Saturday, January 27, 2007

Posidonius to Littrow

Posidonius is a lunar impact crater that is located on the western edge of Mare Serenitatis, to the south of Lacus Somniorum. The Chacornac crater is attached to the southeast rim, and to the north is Daniell crater.

The rim of Posidonius is shallow and obscured, especially on the western edge, and the interior has been overlaid by a lava flow in the past. The crater ramparts can still be observed to the south and east of the crater rim, and to a lesser degree to the north.

There is a smaller, semi-circular rim of a concentric, flooded crater within the main rim, offset toward the eastern edge. There is no central peak, but the floor is hilly and laced with a rille system named the Rimae Posidonius. The floor is also slightly bulged due to the past lava uplift, which also likely produced the complex of rilles. The northeast rim is interrupted by the smaller crater 'Posidonius B'. Within the crater rim, offset just to the west of center is another smaller crater 'Posidonius A'.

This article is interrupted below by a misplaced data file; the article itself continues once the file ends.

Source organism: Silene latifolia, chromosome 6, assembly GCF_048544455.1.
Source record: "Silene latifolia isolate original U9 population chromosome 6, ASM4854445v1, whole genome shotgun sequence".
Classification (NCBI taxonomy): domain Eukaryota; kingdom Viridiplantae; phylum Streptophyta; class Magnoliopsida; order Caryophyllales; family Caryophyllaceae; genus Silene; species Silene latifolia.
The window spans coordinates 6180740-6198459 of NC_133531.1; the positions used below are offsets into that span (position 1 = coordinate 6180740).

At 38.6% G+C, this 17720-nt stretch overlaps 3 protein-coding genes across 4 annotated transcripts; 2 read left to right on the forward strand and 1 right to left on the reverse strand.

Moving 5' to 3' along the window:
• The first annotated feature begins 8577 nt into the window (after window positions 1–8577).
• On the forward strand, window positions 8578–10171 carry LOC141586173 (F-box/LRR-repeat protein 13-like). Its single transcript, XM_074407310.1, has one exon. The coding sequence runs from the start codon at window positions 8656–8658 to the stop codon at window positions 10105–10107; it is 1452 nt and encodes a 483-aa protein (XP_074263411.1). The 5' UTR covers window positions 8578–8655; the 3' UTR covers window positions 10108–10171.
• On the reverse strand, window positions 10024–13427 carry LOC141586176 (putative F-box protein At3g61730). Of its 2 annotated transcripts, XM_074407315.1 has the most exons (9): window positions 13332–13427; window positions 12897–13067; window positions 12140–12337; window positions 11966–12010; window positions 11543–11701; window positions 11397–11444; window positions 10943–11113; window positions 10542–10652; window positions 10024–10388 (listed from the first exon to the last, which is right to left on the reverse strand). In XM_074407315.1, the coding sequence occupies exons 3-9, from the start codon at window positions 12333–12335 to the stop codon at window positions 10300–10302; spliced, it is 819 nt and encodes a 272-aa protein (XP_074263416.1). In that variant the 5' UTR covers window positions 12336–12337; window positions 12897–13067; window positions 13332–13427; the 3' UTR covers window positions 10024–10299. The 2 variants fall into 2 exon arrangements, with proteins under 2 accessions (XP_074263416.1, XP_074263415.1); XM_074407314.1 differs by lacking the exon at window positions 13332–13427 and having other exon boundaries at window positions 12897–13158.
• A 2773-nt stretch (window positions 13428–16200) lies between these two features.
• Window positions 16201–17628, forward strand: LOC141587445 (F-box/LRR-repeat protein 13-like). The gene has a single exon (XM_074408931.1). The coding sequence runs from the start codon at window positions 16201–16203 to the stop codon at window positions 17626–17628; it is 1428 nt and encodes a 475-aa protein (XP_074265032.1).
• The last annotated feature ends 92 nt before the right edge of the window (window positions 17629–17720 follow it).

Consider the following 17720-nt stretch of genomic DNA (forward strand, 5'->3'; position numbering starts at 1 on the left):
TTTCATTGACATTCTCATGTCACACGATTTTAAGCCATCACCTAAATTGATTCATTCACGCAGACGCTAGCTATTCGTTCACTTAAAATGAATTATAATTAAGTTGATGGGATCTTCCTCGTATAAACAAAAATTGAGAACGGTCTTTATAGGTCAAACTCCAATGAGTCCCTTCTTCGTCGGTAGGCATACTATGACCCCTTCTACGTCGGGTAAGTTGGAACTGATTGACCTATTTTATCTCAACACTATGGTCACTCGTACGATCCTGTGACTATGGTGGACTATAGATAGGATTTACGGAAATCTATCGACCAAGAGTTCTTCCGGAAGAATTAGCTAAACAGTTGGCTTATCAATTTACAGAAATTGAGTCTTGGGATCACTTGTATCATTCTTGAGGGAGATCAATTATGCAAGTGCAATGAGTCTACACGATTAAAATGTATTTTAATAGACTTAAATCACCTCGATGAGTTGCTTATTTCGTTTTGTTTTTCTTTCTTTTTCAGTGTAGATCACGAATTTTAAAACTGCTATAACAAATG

On the Mare Serenitatis surface near Posidonius crater is a notable system of wrinkle-ridges that parallel the nearby shore. These are designated the Dorsa Smirnov. At the peak of these ridges is a small craterlet with a diameter of 2 km. This craterlet is surrounded by a patch of high-albedo material, and is an example of a lunar bright spot. This peak was formerly designated Posidonius Gamma (γ).

The Posidonius Gamma feature was first observed by the lunar cartographer Julius Schmidt in 1857. He noted the similarity to the bright patch surrounding Linné crater.